Week In Review With Daniel Schorr
SCOTT SIMON, host:
This is WEEKEND EDITION from NPR News. I'm Scott Simon.
This week, the death of Senator Edward Kennedy may have marked the end of an era in American politics, and also leaves a number of questions about the future. Also, there are questions about Afghanistan's elections.
NPR senior news analyst Dan Schorr joins us now. Hello, Dan.
DANIEL SCHORR: Hi, Scott.
SIMON: And first, of course, let's begin with Senator Kennedy, who is being laid to rest today.
SIMON: Much of the coverage this week has referred to the end of an era, the last Kennedy brother. Let me get you to take a look at the legacy of that dynasty, which never really came about. And that name, if it still has the magic for Americans.
SCHORR: Yes, but before we get to the great magic for America, the legacy, I just want to mention one thing, my one discovery - that I didn't know about Senator Kennedy…
We knew he had this surpassing ability to get legislation passed, surpassing ability to work with the other side of the aisle in doing that, and making friends with people who might otherwise be opponents of his. What I learned in the past few days was a number of small things he did for small people, one after - individuals: wanting to make sure that somebody who needed an airplane ride, a veteran, got this airplane ride instead of having to go by bus. Or helping people in very, very small way - and then following up to find out that it happened.
SCHORR: There was sort of an active humanity there, which in some ways, to me, went beyond the work that it did.
SIMON: I almost have not done a story in Boston over the years where I haven't run into somebody who told me a story about how my kid always wanted a baseball signed by Pedro Martinez. And I told Senator Kennedy and sure enough, two weeks later it was there.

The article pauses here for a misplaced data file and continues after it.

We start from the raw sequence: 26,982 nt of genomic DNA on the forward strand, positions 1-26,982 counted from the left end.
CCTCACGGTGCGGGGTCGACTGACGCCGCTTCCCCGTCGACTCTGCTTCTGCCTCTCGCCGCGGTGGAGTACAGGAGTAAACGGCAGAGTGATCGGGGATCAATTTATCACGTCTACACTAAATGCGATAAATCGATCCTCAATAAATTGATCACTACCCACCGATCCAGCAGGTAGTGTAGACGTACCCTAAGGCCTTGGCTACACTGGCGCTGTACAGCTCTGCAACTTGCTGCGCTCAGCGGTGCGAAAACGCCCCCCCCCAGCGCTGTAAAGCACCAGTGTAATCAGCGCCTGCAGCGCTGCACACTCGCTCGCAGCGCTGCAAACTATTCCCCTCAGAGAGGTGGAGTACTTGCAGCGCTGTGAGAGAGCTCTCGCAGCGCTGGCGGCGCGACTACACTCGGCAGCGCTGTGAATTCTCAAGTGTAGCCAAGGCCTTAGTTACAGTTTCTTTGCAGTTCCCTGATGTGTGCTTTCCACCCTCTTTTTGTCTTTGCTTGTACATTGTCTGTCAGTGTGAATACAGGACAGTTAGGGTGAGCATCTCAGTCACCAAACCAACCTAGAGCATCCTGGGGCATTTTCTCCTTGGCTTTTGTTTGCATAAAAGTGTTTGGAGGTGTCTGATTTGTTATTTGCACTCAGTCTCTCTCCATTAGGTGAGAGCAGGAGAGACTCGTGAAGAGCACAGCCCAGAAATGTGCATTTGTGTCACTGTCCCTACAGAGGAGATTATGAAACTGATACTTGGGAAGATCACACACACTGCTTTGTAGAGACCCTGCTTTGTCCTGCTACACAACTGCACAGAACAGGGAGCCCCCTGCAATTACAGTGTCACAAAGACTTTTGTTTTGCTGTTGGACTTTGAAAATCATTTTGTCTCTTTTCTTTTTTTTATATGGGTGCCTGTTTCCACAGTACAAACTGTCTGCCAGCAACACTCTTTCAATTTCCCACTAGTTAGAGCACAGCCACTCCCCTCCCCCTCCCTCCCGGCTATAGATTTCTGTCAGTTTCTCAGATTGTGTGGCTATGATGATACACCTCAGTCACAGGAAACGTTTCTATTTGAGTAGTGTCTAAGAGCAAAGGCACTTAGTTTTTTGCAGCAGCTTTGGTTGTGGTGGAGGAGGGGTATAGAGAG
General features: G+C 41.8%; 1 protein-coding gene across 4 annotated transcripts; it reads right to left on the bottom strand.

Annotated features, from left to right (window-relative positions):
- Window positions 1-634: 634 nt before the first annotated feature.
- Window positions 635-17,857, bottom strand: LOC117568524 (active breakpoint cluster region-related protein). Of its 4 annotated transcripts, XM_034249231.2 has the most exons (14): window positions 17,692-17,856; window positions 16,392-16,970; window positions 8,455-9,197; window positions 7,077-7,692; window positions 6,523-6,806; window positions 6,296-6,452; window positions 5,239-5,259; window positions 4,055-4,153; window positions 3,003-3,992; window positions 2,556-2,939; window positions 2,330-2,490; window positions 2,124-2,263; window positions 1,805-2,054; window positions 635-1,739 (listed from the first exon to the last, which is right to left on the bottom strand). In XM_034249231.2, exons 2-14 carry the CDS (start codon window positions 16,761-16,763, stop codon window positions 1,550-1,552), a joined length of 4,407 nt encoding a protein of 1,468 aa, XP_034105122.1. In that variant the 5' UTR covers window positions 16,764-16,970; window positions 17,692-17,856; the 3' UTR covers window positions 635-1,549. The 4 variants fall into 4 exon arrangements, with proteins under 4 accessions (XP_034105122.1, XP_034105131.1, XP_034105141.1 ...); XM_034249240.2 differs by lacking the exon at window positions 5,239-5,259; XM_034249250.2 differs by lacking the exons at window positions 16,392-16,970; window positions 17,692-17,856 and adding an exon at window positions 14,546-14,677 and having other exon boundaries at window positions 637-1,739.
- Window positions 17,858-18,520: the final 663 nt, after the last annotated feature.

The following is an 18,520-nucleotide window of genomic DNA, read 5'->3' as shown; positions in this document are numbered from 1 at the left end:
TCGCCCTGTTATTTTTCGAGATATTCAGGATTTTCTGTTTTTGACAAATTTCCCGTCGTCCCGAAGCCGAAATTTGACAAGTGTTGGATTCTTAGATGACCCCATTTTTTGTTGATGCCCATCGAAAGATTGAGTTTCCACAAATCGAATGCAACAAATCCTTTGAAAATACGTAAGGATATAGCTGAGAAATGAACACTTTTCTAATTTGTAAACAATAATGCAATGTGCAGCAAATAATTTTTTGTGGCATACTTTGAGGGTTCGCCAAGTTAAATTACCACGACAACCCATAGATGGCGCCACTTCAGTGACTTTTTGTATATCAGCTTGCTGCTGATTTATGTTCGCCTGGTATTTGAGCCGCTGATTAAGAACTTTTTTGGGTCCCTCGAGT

SCHORR: Right. Now the end of an era. It's obviously end of an era. It's not likely that the next generation will be as much involved in the government as these others were. Yes, there was one who was a lieutenant governor. There's now a member - Patrick - who is a representative from Rhode Island in the House of Representatives, and so on. But somehow, it seems to me that the yen to work in government and be elected in office - somehow, there's more emphasis among the younger Kennedys working with environment, working with human rights, working outside the actual sphere of the government itself.
SIMON: Let me ask you about health care because of course, this debate was capturing so much attention in this country. And I think it's safe to say, almost the overwhelming legislative concern…
SIMON: …of his career. Will Senator Kennedy's death sharpen - change the debate over health care overhaul?
SCHORR: Well, there are some, for example, some of the Democrats are saying, why don't we call the prospective bill the Edward Kennedy bill. There will be an effort, obviously, to use his considerable prestige to help to advance the bill. Whether it works, however, I don't know. I don't think we are where we were, for example, when President Kennedy was assassinated and President Johnson said, let's pass a civil rights bill; let's do this for Jack Kennedy. I don't think they will pass a health bill for Ted Kennedy.